I hope you enjoy Anthony Doerr’s fantastic book. It is a work to pick up every now and again – it is very rich writing and I could only digest so much at a time. Beautiful writing to aspire to.
      The story comes in the edition of People’s Friend that is issued on October 7th. It is set in Italy and is a piece of whimsy. Thanks for reading my blog.


  2. Vivienne Wendy Jones says:

    I have to dispute your comment that you are a mediocre photographer. Your pictures indicate that you have that wonderful 3rd eye which allows you to see beauty in what to others would appear mediocre and also the heart which shares what you see. Thank you.


    • Angela Petch says:

      Thank you so much, Vivienne, for your kind comment. I do have a friend who is a fantastic photographer and very dedicated to his art form – getting up early to capture sunrise and special light. He also uses many different types of lens and techniques. So, I think of him as being a photographer. I just go around capturing snatches of pictures that appeal to me. While on the subject of my photographer friend, I asked him to make a silly film of myself and two author friends, on the occasion of our book launch last April and he really entered into the spirit of it. I’ll try to post a link to it here:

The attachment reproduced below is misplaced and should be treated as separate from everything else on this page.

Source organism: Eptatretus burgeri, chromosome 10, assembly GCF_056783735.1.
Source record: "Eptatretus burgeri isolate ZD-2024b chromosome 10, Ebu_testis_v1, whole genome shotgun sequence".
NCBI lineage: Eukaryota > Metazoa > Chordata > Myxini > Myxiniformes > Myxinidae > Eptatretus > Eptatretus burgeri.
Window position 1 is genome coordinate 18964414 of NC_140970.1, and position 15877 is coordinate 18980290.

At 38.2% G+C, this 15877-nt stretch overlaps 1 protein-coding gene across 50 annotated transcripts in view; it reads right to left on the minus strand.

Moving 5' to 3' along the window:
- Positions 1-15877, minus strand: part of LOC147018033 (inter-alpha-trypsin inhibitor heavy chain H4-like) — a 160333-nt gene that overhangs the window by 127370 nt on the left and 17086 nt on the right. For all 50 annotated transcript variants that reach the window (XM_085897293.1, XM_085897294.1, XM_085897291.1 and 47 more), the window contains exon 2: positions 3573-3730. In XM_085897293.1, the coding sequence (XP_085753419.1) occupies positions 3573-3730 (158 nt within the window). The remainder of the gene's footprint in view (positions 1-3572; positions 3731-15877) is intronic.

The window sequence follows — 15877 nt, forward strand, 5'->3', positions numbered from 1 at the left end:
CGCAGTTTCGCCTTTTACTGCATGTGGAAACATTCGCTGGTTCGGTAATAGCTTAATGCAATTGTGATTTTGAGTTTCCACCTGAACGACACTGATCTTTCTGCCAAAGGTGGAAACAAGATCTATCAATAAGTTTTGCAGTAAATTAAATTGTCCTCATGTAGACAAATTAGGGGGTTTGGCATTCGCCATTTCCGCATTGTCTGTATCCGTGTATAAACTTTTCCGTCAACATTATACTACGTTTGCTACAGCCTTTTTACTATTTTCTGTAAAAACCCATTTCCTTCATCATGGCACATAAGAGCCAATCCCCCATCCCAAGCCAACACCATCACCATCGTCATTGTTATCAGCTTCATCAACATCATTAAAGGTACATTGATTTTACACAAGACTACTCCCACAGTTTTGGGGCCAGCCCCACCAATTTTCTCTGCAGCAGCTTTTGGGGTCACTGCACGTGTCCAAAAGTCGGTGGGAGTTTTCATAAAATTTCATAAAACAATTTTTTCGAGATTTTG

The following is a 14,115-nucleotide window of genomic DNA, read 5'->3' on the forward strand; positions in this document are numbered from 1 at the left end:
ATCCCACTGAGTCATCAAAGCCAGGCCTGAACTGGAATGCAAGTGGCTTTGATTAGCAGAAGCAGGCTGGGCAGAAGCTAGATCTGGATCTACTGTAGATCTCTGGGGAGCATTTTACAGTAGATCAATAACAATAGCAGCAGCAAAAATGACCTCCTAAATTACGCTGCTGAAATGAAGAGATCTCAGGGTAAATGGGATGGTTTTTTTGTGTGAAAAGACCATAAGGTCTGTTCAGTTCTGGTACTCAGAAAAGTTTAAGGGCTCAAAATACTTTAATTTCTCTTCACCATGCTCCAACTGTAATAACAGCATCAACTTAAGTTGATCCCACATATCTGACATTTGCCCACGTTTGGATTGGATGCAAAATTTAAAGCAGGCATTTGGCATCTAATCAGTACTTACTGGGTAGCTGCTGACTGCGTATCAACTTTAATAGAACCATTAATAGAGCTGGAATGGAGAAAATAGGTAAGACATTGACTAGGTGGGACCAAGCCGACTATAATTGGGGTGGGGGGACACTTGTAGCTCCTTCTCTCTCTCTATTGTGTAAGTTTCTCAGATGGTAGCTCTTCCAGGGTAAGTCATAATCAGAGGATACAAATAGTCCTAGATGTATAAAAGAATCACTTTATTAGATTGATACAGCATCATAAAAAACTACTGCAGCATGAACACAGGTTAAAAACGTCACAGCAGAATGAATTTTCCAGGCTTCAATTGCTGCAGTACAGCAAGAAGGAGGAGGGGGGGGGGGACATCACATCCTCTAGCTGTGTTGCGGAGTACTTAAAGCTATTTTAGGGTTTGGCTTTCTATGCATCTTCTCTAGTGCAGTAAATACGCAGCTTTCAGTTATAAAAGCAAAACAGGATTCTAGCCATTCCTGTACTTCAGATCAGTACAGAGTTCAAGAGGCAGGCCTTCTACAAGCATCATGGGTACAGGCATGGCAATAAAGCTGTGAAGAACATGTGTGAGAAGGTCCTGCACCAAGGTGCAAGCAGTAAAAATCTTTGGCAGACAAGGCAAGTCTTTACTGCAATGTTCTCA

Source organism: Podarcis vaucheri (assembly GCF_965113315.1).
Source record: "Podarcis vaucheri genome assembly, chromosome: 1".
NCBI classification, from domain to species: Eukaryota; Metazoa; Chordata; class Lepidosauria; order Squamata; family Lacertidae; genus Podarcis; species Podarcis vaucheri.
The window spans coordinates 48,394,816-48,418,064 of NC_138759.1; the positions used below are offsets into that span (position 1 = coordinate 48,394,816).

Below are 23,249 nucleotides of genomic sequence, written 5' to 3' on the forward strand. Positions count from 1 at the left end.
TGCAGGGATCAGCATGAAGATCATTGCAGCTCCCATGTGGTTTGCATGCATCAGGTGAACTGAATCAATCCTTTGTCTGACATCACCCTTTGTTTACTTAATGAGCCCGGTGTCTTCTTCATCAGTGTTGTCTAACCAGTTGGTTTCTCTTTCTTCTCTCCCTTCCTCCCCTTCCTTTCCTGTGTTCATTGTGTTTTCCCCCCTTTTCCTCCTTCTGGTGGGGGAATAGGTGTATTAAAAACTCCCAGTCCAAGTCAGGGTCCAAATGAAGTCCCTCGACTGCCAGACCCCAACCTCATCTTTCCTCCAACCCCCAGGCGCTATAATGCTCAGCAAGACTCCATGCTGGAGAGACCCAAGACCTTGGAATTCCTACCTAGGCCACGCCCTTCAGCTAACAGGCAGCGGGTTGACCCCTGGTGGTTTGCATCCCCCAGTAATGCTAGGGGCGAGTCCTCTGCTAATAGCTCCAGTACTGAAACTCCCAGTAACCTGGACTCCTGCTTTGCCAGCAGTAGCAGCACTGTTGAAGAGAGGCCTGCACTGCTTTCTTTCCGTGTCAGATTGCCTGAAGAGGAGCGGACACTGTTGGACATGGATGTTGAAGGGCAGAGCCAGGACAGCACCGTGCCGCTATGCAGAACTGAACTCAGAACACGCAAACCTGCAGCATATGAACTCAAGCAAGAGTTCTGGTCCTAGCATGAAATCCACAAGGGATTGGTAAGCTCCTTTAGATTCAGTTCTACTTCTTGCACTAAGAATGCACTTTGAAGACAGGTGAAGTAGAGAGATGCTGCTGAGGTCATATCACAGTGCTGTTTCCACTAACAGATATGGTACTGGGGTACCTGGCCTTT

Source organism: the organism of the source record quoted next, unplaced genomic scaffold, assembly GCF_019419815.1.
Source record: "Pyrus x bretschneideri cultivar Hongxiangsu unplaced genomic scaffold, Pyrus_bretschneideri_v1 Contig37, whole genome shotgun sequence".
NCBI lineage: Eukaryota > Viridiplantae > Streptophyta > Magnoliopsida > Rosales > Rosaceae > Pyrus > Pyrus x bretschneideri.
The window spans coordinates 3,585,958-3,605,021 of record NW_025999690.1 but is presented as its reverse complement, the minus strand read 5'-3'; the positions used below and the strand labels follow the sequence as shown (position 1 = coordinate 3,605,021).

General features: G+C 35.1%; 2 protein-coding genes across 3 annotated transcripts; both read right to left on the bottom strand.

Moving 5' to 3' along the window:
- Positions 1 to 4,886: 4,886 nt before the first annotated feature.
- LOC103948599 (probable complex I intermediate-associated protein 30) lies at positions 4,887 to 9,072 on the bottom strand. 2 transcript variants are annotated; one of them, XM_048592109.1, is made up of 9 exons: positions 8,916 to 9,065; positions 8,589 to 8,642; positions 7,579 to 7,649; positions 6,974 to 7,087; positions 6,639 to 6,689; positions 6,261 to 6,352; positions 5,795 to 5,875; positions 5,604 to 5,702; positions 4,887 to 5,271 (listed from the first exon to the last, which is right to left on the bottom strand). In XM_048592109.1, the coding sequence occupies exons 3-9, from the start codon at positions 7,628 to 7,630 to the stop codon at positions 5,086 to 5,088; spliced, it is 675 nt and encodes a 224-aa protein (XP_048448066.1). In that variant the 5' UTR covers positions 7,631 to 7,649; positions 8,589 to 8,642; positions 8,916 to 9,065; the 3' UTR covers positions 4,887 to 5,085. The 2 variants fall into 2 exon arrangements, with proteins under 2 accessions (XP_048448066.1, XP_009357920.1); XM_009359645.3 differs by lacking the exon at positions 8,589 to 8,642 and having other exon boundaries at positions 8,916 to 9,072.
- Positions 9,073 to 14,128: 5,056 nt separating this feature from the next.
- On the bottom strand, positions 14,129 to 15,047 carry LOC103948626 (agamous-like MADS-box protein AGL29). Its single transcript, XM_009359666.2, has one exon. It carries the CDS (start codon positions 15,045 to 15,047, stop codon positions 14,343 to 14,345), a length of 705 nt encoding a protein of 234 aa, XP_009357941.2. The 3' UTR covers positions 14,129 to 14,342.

3. Great piece. I was discussing the Doerr book yesterday with friends whom I had recommended it to. One loved it, despite 2 technical mistakes she found (a technologist) The other, a historian, enjoyed the prose but couldn’t believe in the story. It got me thinking about the story and I began to see similarities with the South American novels I enjoy. They all have a magical element to them. So you may not believe in some aspects of the story but there is something bigger, some overriding truth which grasps you. However, you must be willing to let it happen. As John says, it is the Spirit which allows the eye to see.